Colm Parkinson: The old sweeper system is extinct - anyone with half a brain can get around it
"Maybe our set-up, adding one to the backs, drew them on a small bit. That is a decision we took and it didn't work. Maybe we should go toe-to-toe with teams. But we decided to be a small bit more conservative and play a sweeper at the back.”
John Sugrue giving his typically honest analysis after Laois lost to Monaghan at the weekend.
He makes a very interesting point regarding full time sweepers and their place in the modern game.
Mark McHugh was the best exponent of the sweeper role that I've seen in Gaelic football. He had a great football brain and was very good at intercepting ball and launching counter attacks.
Mark is now struggling to make the Donegal starting team and comes on in a variety of positions now like midfield and wing back. I remember asking him why he's not considered for the sweeping role any more and his answer was simple.
“Teams stopped kicking the ball to me.”
Now we need to make the distinction between bringing back a forward to sweep and using a halfback or midfielder to drop off their man and sweep. The former is outdated and will only cause your team problems.
Problem number one is that five forwards pushing up on kickouts is a waste of time. As Ross Munnelly pointed out on The GAA Hour yesterday, goalkeepers are so accurate with their short kickouts, two men on the full forward line trying to split three in the full back line is too difficult. You might as well be conceding the kickout. Then when the goalkeeper goes short the opposition has an extra man to work the ball down the field, putting your team under pressure.
Obviously if they use that extra man effectively it’s difficult to have the same pressure on the ball coming into your defence. Teams are giving diagonal ball and bypassing your sweeper. Other teams like Monaghan are happy to give it to Conor McManus down the line where he can score from tight angles.
Often the forward chosen for the sweeper role will be picked corner forward, hoping to leave the cornerback free at the other end. That's wishful thinking. The opposition will just do a quick rejig of their backline and leave an offensive player as their spare man. Leaving a player like Karl O'Connell as a free man is a big mistake and I think that’s what John Sugrue regretted.
So, for me, the solution is to use a midfielder to drop back in general play like how Tyrone use Colm Cavanagh. Midfielders don’t have far to travel to drop back around the ‘D’ and while it’s much more difficult to intercept balls these days as mentioned, they are still useful for preventing goals. When the midfielder drops, your wing forward drops to his man and the corner forward to the wing and you're leaving the cornerback free.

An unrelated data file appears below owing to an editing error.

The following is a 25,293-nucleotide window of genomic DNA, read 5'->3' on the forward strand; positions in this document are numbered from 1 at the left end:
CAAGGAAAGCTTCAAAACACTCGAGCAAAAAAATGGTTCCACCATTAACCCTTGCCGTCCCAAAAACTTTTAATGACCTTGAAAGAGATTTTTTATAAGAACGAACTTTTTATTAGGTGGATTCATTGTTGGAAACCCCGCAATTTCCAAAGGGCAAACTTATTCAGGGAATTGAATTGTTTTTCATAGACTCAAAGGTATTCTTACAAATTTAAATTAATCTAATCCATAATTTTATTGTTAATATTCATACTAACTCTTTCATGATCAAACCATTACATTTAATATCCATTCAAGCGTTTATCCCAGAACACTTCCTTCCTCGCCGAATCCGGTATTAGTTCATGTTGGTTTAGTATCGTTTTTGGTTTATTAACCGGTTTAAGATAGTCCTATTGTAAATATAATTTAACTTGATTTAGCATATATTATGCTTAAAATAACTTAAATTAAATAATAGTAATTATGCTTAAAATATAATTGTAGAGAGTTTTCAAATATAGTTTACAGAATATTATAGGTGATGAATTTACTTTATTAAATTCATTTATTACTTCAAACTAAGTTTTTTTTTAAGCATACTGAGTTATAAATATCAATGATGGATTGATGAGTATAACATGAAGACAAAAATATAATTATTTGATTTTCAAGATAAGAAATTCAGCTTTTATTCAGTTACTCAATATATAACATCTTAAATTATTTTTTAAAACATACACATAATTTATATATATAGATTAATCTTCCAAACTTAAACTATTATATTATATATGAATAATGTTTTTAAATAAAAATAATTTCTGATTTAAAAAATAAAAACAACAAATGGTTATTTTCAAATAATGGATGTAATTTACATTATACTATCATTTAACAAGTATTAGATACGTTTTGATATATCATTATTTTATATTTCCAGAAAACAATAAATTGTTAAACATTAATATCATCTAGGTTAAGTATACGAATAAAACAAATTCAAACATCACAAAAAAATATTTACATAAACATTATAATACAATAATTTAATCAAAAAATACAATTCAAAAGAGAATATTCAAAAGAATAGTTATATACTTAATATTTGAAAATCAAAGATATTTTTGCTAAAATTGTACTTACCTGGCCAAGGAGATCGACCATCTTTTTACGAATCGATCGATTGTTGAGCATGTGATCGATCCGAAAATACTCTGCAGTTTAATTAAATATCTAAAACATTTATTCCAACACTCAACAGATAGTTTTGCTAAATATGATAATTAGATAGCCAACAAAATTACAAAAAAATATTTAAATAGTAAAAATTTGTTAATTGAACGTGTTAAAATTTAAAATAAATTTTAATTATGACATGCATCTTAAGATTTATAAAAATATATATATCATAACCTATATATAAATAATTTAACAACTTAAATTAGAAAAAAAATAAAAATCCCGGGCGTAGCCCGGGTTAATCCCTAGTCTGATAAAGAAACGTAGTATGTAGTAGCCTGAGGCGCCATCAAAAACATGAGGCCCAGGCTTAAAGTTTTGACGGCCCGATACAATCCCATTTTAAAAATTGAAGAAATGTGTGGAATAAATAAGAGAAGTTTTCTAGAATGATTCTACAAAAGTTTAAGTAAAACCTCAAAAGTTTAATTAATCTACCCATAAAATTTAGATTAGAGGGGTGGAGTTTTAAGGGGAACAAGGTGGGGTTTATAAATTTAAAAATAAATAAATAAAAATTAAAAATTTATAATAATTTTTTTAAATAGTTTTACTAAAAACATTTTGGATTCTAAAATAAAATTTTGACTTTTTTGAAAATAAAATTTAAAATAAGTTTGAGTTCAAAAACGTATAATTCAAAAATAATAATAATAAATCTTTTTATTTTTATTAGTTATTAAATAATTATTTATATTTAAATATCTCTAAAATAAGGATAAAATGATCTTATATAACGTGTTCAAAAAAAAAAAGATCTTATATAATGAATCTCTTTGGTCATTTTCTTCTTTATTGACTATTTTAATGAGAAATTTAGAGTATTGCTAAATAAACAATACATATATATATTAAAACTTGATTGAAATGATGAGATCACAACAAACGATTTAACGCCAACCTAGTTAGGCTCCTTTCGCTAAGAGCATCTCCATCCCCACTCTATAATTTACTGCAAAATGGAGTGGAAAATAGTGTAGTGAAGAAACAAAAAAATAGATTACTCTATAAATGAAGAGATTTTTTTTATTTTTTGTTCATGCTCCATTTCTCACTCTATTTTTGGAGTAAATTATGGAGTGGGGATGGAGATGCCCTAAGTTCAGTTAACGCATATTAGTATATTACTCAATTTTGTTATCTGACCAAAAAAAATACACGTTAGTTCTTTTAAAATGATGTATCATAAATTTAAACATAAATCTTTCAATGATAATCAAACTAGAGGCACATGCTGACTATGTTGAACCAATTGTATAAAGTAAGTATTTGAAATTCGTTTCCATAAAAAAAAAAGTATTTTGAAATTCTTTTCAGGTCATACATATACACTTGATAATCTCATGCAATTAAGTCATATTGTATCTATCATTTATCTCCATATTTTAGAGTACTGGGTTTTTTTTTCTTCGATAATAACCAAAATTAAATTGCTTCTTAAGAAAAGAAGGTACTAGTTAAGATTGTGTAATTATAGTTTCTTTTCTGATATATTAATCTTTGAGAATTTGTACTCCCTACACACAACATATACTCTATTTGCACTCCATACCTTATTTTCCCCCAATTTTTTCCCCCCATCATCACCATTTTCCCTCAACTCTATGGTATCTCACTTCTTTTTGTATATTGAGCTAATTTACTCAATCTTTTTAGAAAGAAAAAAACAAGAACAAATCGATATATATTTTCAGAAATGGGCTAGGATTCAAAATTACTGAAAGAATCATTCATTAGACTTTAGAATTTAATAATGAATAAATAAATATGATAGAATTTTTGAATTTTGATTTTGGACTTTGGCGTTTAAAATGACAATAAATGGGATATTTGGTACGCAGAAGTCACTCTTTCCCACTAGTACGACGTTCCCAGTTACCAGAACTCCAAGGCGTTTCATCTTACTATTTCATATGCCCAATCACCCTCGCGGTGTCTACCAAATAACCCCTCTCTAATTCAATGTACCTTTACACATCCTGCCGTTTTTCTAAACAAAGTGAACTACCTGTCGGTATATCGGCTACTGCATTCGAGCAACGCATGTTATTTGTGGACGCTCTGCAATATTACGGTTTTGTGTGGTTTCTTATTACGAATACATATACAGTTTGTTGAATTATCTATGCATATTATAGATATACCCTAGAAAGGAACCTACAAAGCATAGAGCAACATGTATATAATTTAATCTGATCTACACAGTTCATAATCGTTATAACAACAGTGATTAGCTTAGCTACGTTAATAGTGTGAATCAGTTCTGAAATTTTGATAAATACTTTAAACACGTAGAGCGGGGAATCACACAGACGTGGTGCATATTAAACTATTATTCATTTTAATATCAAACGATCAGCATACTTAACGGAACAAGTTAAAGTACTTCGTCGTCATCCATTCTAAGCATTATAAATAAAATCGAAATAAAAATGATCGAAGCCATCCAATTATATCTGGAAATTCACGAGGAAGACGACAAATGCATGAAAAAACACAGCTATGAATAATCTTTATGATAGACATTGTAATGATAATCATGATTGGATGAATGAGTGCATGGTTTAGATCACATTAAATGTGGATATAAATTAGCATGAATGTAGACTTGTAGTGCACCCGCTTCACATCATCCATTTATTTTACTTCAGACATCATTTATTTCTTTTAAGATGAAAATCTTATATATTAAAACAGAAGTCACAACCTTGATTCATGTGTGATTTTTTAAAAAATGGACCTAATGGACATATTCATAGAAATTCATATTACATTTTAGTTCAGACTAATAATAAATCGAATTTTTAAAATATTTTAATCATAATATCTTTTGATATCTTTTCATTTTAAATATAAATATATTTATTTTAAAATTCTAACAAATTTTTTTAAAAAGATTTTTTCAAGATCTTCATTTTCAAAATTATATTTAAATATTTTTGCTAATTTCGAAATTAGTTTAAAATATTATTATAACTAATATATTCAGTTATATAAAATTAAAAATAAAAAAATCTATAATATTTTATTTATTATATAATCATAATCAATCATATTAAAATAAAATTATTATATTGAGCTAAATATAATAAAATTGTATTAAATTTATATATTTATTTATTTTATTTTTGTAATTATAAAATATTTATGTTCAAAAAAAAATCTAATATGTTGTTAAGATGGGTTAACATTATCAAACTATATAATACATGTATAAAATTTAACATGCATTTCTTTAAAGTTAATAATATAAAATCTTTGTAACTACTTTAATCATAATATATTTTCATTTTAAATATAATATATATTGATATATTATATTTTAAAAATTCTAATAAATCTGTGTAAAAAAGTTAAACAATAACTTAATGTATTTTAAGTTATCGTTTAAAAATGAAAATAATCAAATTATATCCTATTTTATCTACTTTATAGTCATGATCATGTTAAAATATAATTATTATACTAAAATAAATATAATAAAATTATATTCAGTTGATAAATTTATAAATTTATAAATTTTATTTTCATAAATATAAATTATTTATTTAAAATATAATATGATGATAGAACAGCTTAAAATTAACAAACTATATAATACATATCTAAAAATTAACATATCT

When this happens in general play, it's a lot more difficult for teams to rejig and get their good ball players free. Switching which midfielder drops is a good idea too to keep the opposition guessing.
Tyrone are so obvious with Cavanagh I’m amazed no team has pushed up on him. When Dublin play Tyrone, imagine every time he runs back to his sweeping position Michael Darragh MacAuley follows him. MDMA is well capable of making runs from full forward and Cavanagh would have no choice but to follow him.
One positive from the weekend is that surely we’ve seen the end of the ultra defensive systems used by Fermanagh. Good teams show them up for what they are - unimaginative cow dung that simply cannot work long term.
As I’ve mentioned many times, tactically astute teams won’t bring the ball into contact and will push enough players up to work scores. So in the end Fermanagh conceded too much and had no chance of scoring enough at the other end with Seamus Quigley on his own.
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Fermanagh leaving Sean Quigley and Tomas Corrigan on the bench is almost anti-football - two of your best scoring forwards on the bench while ‘workers’ kick wides on the pitch.
Fortune favours the brave and, whilst most teams are getting bodies back, if the opposition is slow with their build up, the days of retreating back ahead of the ball and giving the opposition free a free pass to your 45' are thankfully coming to an end. It’s braindead football and worked for a few years until players evolved their natural attacking instincts for a more controlled and patient build up. It’s not only Dublin that showed it up last year against Tyrone, Kildare did it against Fermanagh, and at a lower level, Laois did it three times against Carlow this year.
Fermanagh beat Monaghan because Monaghan are still in the outdated mindset of mirroring the ultra defensive team - then it becomes a stalemate which is exactly what they want.
Committing more bodies to the attack and giving all the zonal defenders someone to mark it the way forward now - you will often see a 12 v 13 or 13 v 13 situation on the defensive teams half of the field - making these systems much less effective. Obviously with a mindset that if a ball is turned over you will work as hard as them to track runners.
The Super 8s are going to be fantastic with lots of attack minded teams involved. Dublin, Kerry, Roscommon and Kildare are all flair teams and while Donegal, Galway, Tyrone and Monaghan are a bit more defensive but they are evolving all the time away from that and the Super 8s will force them to evolve even further.
Move over hurling, football has arrived.